Companies who have received facilities from the Bank of England's Covid Corporate Financing Facility (CCFF) are not eligible. There is no requirement on lenders to lend commercially first under the CLBIL scheme, though given the different nature of this to the CBIL scheme it may be economically advantageous for the borrower to do so.

On 19 May the government announced that companies borrowing more than £50 million through the CLBIL scheme will be subject to restrictions including:

  • Dividends: Borrowers cannot make any dividend payments
  • Share buyback: Borrowers agree any share buybacks
  • Executive pay: Borrowers cannot pay any cash bonuses or award any pay rises to senior management (including the board) except where they were a) declared before the CLBILS loan was taken out, b) is in keeping with similar payments made in the preceding 12 months, and c) does not have a material negative impact on the borrower's ability to repay the loan.

How is this different to the CBIL scheme for smaller businesses?

Unlike the CBIL scheme for smaller businesses, the CLBIL scheme does not have Business Interruption Payment to cover interest and fees for the first 12 months. Borrowers are responsible for the payment of all interest and fees.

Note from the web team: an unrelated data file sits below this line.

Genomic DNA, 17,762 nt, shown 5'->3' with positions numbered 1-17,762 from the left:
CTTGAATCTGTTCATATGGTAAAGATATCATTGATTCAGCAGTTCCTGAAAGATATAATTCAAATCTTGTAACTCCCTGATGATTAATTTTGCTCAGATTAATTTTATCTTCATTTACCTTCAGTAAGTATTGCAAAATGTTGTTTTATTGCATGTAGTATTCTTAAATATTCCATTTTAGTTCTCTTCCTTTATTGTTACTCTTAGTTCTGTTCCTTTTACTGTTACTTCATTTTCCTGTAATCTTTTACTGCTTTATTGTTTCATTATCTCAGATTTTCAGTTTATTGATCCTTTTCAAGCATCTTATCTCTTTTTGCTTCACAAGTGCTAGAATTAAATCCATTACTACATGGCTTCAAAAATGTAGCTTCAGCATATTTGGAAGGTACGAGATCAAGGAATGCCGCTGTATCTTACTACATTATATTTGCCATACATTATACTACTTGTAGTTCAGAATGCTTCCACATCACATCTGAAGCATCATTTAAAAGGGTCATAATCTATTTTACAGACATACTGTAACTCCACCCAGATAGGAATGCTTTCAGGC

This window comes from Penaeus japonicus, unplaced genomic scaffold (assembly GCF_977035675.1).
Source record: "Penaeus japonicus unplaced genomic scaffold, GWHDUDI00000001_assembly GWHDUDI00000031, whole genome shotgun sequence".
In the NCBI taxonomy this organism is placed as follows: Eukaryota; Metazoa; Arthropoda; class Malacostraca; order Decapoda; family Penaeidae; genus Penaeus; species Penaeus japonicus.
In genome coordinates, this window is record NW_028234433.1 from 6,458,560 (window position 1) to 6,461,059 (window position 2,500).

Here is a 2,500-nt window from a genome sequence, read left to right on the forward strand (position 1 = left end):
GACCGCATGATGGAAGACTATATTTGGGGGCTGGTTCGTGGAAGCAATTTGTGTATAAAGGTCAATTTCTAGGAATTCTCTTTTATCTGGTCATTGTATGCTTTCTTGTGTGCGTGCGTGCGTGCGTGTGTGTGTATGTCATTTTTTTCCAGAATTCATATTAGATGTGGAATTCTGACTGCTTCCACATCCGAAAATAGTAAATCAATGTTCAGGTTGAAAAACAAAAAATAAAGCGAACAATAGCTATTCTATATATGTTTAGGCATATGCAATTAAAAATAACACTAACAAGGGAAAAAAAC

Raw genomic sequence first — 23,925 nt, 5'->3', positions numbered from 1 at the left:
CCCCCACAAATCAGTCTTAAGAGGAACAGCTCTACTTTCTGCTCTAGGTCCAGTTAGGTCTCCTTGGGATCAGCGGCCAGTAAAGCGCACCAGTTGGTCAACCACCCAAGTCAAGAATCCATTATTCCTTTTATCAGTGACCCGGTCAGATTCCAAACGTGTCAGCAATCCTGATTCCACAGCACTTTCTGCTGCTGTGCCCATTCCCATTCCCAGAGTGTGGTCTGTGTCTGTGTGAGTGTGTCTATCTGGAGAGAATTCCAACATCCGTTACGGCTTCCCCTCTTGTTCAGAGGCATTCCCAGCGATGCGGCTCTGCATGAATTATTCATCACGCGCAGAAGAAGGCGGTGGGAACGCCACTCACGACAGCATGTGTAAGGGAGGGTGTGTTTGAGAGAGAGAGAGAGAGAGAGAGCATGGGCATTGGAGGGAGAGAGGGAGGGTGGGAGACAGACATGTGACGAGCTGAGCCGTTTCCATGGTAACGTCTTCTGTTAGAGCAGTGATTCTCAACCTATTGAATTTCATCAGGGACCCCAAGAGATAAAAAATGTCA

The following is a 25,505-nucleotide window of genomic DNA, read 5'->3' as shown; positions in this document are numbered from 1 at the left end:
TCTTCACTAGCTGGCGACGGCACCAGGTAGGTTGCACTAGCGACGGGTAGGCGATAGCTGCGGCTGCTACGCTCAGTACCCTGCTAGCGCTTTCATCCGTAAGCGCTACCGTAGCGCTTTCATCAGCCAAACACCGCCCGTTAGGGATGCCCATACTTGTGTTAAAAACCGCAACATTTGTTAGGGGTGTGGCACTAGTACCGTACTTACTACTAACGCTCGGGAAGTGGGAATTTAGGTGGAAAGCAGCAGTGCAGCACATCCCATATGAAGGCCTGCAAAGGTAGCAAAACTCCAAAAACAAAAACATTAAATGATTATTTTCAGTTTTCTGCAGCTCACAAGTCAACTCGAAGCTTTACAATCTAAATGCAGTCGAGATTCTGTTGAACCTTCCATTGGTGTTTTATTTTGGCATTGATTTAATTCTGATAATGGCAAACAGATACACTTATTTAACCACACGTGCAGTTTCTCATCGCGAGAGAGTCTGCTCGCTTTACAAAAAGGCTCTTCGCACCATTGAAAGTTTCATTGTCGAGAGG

However, under the CLBIL scheme businesses should receive the economic benefit of the government guarantee reflected in the interest rate charged by lenders.

Is the CLBIL scheme a loan or a grant?

The scheme is not a grant. The scheme provides a guarantee to a lender to allow them to provide finance, but businesses will still have to repay this loan or facility. 

The government has announced a number of support measures for businesses, such as grants, which businesses may be eligible for. Further information on these initiatives is available here.

Please note there are restrictions around dividend retribution for businesses while they are benefiting from a CLBIL scheme facility. Details can be found on the British Business Bank and will be communicated by lenders.

Will personal guarantees be taken?

Personal guarantees will not be taken for facilities under £250,000. For facilities above this, claims on personal guarantees applied to the Scheme Facility cannot exceed 20 per cent of losses on the Scheme Facility after all other recoveries have been applied.